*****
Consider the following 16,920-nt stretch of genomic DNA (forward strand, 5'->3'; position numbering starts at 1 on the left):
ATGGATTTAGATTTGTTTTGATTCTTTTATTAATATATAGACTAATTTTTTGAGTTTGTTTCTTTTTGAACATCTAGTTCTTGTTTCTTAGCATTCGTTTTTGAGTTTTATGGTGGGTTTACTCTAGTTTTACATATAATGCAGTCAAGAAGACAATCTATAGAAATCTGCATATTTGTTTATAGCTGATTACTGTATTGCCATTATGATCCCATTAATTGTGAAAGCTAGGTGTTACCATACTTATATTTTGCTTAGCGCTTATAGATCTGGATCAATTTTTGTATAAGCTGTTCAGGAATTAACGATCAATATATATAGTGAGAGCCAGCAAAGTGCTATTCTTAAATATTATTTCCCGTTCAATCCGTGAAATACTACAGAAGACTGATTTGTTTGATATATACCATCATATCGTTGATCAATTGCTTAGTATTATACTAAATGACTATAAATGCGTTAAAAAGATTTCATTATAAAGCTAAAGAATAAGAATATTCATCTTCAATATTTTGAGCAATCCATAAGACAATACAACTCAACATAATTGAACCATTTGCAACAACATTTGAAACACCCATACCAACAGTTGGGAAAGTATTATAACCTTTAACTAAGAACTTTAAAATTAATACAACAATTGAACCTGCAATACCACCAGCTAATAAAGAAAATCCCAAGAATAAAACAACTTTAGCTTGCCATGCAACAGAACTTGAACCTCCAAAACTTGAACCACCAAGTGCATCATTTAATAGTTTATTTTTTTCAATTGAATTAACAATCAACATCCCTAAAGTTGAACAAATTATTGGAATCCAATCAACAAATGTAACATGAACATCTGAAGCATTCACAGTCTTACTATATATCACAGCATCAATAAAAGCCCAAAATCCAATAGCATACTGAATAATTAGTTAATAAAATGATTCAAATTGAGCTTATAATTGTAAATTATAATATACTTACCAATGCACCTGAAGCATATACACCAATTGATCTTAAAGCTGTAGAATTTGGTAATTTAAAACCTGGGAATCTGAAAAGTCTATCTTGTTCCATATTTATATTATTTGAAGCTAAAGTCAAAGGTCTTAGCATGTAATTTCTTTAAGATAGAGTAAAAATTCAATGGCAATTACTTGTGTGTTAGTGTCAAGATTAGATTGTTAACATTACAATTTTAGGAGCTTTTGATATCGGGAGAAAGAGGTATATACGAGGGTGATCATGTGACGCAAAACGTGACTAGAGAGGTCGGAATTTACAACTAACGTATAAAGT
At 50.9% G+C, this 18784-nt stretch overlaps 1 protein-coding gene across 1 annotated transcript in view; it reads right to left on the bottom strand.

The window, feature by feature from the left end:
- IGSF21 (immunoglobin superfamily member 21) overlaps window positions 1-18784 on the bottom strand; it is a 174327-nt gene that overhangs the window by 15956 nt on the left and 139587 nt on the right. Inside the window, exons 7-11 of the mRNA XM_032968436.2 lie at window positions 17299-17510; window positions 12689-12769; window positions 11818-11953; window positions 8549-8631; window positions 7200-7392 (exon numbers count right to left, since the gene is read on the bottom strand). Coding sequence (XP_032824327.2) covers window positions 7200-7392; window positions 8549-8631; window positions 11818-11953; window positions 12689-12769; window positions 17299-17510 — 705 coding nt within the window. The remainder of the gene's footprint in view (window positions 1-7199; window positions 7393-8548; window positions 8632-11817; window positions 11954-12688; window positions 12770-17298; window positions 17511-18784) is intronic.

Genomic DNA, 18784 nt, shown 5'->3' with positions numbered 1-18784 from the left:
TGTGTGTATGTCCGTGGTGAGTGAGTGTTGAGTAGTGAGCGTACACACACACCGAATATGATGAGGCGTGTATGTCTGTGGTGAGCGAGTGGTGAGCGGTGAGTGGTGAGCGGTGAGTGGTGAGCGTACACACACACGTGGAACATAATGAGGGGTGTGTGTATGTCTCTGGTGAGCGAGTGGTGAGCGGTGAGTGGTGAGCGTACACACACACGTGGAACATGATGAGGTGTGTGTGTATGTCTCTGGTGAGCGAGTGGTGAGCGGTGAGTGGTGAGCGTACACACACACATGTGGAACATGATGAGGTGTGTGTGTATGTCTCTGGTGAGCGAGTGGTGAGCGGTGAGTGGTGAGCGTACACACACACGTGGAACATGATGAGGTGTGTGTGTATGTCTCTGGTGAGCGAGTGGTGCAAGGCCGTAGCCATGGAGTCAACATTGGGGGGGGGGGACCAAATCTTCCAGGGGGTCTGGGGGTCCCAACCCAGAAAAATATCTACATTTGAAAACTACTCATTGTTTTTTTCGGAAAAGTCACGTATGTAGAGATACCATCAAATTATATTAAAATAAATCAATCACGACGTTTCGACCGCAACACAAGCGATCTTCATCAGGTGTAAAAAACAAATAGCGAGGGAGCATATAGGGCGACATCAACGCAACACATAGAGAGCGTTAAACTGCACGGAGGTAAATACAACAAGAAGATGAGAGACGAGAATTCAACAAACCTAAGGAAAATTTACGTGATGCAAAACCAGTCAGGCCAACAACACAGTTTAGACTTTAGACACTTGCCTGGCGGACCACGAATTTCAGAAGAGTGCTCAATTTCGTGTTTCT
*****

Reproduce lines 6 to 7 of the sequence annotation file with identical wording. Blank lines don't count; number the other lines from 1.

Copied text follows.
Genomic DNA, 18784 nt, shown 5'->3' with positions numbered 1-18784 from the left:
TGTGTGTATGTCCGTGGTGAGTGAGTGTTGAGTAGTGAGCGTACACACACACCGAATATGATGAGGCGTGTATGTCTGTGGTGAGCGAGTGGTGAGCGGTGAGTGGTGAGCGGTGAGTGGTGAGCGTACACACACACGTGGAACATAATGAGGGGTGTGTGTATGTCTCTGGTGAGCGAGTGGTGAGCGGTGAGTGGTGAGCGTACACACACACGTGGAACATGATGAGGTGTGTGTGTATGTCTCTGGTGAGCGAGTGGTGAGCGGTGAGTGGTGAGCGTACACACACACATGTGGAACATGATGAGGTGTGTGTGTATGTCTCTGGTGAGCGAGTGGTGAGCGGTGAGTGGTGAGCGTACACACACACGTGGAACATGATGAGGTGTGTGTGTATGTCTCTGGTGAGCGAGTGGTGCAAGGCCGTAGCCATGGAGTCAACATTGGGGGGGGGGGACCAAATCTTCCAGGGGGTCTGGGGGTCCCAACCCAGAAAAATATCTACATTTGAAAACTACTCATTGTTTTTTTCGGAAAAGTCACGTATGTAGAGATACCATCAAATTATATTAAAATAAATCAATCACGACGTTTCGACCGCAACACAAGCGATCTTCATCAGGTGTAAAAAACAAATAGCGAGGGAGCATATAGGGCGACATCAACGCAACACATAGAGAGCGTTAAACTGCACGGAGGTAAATACAACAAGAAGATGAGAGACGAGAATTCAACAAACCTAAGGAAAATTTACGTGATGCAAAACCAGTCAGGCCAACAACACAGTTTAGACTTTAGACACTTGCCTGGCGGACCACGAATTTCAGAAGAGTGCTCAATTTCGTGTTTCT